water shortage
water shortage

Somalia is facing a severe water shortage due to reduced rainfall, leaving 70 percent of families across the country without access to safe drinking water, a global charity warned Monday.

According to a new assessment by Save the Children released to mark World Water Day, which falls on Monday, the charity said that water sources in Somalia are drying up at a rapid rate as a looming drought intensifies, heightening fears of a deepening humanitarian crisis in coming months.

“Children are bearing the brunt of a growing climate crisis in Somalia and if urgent action is not taken, an alarming number will face hunger, school closures due to water shortages, displacement and exploitation in the coming months,” said Mohamud Mohamed Hassan, Save the Children country director in Somalia, in a statement issued in Mogadishu.

In the communities where they work, Save the Children is seeing wells drying up, families rationing their water, crops and pastures dying and people moving away from their communities in search of water and food for their livestock, Hassan said.

“In some locations, the price of water has skyrocketed. Those who cannot afford to pay for water are forced to use unsafe water sources, thereby putting children at risk of deadly diseases such as cholera,” he added.

The assessment, which covered 632 households across eight regions in Somalia, shows reduced rainfall and severe water shortages are also killing livestock, causing crop failures and diminishing household incomes, leaving children with fewer meals per day and less nutritious food.

The charity said thousands of children are now reliant on emergency water trucking and unprotected wells or are forced to leave their homes in search of water.

It warned that without immediate humanitarian assistance, the crisis is likely to peak in June with the number of children and adults in urgent need of support soaring to 5.9 million — an increase of 700,000 people compared to that of 2020, or a third of the population.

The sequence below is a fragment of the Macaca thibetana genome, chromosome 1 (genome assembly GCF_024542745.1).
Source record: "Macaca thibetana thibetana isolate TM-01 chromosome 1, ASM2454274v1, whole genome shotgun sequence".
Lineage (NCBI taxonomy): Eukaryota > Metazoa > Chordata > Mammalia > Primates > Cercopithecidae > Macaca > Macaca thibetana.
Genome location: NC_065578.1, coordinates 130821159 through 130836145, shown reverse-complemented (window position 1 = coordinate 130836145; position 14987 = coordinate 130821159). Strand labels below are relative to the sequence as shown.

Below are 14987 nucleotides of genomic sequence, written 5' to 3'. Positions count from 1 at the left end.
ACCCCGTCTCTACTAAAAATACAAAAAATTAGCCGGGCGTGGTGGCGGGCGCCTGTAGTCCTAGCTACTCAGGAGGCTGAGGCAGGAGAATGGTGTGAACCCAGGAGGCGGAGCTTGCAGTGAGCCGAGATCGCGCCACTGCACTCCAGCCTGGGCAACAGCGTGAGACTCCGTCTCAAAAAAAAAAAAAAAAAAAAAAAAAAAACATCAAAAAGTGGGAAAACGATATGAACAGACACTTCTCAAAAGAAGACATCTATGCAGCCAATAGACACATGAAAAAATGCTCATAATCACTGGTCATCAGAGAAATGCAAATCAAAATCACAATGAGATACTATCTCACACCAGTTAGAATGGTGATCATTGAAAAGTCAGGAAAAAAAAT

The charity called on donors to act quickly and provide immediate emergency funding to sustain and significantly scale up the humanitarian response in Somalia to save children’s lives.

Hassan said reducing support now by the international community which has been very generous in supporting people in Somalia would be disastrous as the deadly combination of continuous climate shocks, COVID-19 and conflict are pushing children and their families to the limit and they need urgent support to help them survive.

“Without enough food and the right nutrition, children are becoming malnourished, which can lead to illness, infections, stunting and death. And children who are displaced may face violence, become separated from their families or be forced to work,” said Hassan.

The charity said more than half of the families surveyed did not have enough food to eat and 84 percent of respondents said they were resorting to harmful ways to cope with the crisis, such as depleting their livestock reserves to buy food and reducing the number of meals they have per day.

The loss of livestock, it said, also means children have less access to milk and this further exposes them to the risk of malnutrition.

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